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The Creative Economy Council

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Today Governor Patrick's office announced a new Creative Economy Council "tasked with measuring the sector’s contributions to the state, developing a statewide strategy, and promoting responsive public policies and innovative private sector practices."

This seems like a good thing, getting government involved in keeping the Massachusetts creative economy strong. Most artists I know tend to think of themselves as a community rather than a "sector", but if it takes a little government-speak to get money and legal support for the incredibly diverse groups and artists who make up the community, then so be it.

The PR says: "The creative sector is loosely defined as the many interlocking industry sectors that center on creating and promoting intellectual property products, such as visual and performing arts, film, digital media, design, advertising, architecture and tourism. The creative sector strengthens traditional economic sectors, creates new jobs in the technical, service and management areas, and helps to revitalize downtowns and attract new businesses and residents."

As we go into a major national election, this announcement by Governor Patrick may have larger implications. As we've written about here already, Senator Obama has laid out a plan for supporting the creative sector as part of his presidential platform. Senator McCain offers no plan, which has led to some online speculation recently that he would cut arts funding, a claim bolstered by his recent declarations in both presidential debates that he would declare a "spending freeze." If Obama is elected president, organizations like Gov. Patrick's Council will be needed to evaluate and institute programs at the state and local level. If McCain is elected, programs like this will be the some of the only government support for the arts available to many artists.

Overall, the fact that our state government sees the creative sector as an important and driving force in the economy is a good thing. Where this specific council will focus its energies remains to be seen, and what results it produces are unknown. However, it shows that artists have a louder voice in government, and we should exercise it as often as possible.

Here's the full PR:

GOVERNOR PATRICK SIGNS BILL ESTABLISHING CREATIVE ECONOMY COUNCIL
Council will develop statewide strategy and help to promote key industry sector

BOSTON – October 10, 2008 – Recognizing the creative sector as a driving force in economic development, Governor Patrick has signed legislation establishing a Creative Economy Council.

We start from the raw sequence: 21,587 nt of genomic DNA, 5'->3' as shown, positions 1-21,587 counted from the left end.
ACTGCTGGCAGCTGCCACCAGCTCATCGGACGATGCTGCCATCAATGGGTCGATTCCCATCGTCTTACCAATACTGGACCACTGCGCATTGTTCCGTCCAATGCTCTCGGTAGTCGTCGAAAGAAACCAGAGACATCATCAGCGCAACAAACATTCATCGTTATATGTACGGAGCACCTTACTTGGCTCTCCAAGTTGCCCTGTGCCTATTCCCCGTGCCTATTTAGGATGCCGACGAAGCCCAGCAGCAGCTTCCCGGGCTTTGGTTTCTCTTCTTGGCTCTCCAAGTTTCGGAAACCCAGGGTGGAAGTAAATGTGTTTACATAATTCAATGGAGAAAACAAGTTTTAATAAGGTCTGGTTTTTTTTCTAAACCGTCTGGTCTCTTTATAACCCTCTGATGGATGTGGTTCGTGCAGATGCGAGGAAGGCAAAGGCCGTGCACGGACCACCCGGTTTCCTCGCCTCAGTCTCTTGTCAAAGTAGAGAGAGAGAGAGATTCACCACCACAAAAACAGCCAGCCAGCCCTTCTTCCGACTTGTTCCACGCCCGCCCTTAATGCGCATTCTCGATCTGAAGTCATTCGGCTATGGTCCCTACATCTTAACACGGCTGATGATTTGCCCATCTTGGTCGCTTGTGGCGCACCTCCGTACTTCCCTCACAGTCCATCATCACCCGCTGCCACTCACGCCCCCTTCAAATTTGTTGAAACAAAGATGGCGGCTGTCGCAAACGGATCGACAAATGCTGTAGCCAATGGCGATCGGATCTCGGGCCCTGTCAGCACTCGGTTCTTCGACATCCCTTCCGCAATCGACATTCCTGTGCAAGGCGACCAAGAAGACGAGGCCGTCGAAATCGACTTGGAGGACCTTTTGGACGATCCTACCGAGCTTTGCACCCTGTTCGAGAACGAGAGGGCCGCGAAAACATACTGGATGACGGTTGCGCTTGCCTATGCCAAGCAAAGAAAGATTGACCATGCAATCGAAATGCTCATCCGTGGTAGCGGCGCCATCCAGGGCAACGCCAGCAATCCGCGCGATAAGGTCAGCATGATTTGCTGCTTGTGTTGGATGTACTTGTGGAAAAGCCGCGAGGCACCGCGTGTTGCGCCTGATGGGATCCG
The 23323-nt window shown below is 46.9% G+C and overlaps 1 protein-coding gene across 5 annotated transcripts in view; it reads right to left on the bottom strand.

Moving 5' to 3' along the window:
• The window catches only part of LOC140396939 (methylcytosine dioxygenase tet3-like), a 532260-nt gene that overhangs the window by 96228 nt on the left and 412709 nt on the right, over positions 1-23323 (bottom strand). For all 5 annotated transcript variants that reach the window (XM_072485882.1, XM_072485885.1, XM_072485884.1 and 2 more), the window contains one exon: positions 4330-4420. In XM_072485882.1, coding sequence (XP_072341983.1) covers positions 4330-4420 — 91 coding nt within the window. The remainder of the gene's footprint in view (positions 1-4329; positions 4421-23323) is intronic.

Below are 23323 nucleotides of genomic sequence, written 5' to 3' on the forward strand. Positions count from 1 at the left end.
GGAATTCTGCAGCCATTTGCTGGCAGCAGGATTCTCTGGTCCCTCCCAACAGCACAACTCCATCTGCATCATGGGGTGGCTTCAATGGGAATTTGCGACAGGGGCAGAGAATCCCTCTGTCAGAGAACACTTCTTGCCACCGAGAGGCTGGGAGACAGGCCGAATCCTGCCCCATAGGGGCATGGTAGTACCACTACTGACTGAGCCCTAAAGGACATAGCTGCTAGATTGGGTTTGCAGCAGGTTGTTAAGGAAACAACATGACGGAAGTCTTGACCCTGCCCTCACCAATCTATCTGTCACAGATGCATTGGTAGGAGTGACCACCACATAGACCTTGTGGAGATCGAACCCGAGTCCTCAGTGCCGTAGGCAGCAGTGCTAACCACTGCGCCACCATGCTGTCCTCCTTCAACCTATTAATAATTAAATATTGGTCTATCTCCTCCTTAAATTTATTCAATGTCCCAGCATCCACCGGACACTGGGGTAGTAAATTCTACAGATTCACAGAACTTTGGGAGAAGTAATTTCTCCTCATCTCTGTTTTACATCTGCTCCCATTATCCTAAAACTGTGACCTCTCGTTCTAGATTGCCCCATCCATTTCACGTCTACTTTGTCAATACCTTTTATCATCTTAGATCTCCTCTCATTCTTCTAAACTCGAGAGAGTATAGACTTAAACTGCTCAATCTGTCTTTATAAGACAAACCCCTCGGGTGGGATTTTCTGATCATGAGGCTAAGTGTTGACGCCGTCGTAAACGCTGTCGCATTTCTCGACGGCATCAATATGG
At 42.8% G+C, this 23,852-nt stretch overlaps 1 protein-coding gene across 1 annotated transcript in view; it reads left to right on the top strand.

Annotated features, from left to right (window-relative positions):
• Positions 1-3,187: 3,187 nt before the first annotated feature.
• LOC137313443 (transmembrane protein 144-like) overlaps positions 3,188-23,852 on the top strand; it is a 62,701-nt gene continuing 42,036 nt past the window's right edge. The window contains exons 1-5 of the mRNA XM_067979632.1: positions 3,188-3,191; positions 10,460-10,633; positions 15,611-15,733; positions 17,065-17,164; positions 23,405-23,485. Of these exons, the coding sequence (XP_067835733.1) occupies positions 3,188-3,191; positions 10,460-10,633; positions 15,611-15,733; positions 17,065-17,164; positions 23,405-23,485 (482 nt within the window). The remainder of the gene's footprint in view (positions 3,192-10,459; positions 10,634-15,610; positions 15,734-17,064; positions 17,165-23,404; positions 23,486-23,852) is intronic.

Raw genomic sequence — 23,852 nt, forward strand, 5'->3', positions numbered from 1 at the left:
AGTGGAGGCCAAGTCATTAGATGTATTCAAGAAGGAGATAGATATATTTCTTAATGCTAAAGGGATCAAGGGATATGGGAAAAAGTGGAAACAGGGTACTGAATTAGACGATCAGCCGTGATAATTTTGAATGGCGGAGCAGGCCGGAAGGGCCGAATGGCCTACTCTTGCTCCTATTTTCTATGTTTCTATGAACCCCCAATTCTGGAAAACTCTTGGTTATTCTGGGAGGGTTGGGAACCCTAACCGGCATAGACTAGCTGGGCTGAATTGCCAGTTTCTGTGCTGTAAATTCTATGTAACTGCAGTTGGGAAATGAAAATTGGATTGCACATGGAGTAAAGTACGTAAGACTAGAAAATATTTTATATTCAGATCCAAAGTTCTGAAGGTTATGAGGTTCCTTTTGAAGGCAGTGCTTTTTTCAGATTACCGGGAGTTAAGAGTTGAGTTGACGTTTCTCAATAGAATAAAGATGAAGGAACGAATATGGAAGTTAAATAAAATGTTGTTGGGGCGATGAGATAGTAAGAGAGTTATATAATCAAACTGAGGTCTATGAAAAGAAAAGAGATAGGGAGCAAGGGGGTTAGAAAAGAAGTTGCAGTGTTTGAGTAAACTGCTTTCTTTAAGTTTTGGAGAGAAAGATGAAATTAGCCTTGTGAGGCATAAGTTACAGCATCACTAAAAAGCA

The Creative Economy Council is tasked with measuring the sector’s contributions to the state, developing a statewide strategy, and promoting responsive public policies and innovative private sector practices. The Council will be chaired by Secretary of Housing and Economic Development Daniel O’Connell and will include members of the legislature and representatives from the Massachusetts Cultural Council and other public and private organizations. The legislation was filed by Representative Daniel E. Bosley (D-North Adams).
“A strong creative sector translates directly to a strong economy here in Massachusetts,” said Governor Patrick. “This legislation encourages the kind of collaboration that assures growth and success.”
The creative sector is loosely defined as the many interlocking industry sectors that center on creating and promoting intellectual property products, such as visual and performing arts, film, digital media, design, advertising, architecture and tourism. The creative sector strengthens traditional economic sectors, creates new jobs in the technical, service and management areas, and helps to revitalize downtowns and attract new businesses and residents.
According to a 2007 New England Foundation for the Arts report, Massachusetts has over 14,600 arts and culture-related businesses, 7,600 cultural non-profits, and 109,000 jobs in the cultural workforce, representing 3.3 percent of the state’s overall workforce.
“Governor Patrick and Secretary Daniel O’Connell have been excellent partners in the advancement of this forward thinking bill. The Commonwealth has always relied upon the creativity and innovation of its residents to spur many economic advancements. With this council, we will formalize the conversation about how to truly capitalize on the brilliant and creative minds here in Massachusetts to support our economy,” said Representative Daniel E. Bosley, House Chair of the Joint Committee on Economic Development and Emerging Technologies.
The Patrick Administration has identified strengthening the creative sector as a key economic priority. Earlier this year, the Administration conducted several roundtables to hear directly from businesses, non-profit leaders, local cultural economic development partners, and creative individuals about ways the state can continue to create the conditions for growth in the creative sector.

Images:
Top - Deval Patrick and Barack Obama, found here.
Bottom - John McCain on the stump, by Christopher Sanchez

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About Author

Matthew Nash is the founder of Big Red & Shiny. He is Associate Professor of Photography and New Media at the Art Institute of Boston at Lesley University and was the 2011-12 Chair of the University Faculty Assembly. Nash is half of the artist collaborative Harvey Loves Harvey, who are currently represented by Gallery Kayafas in Boston and have exhibited in numerous venues since 1992.

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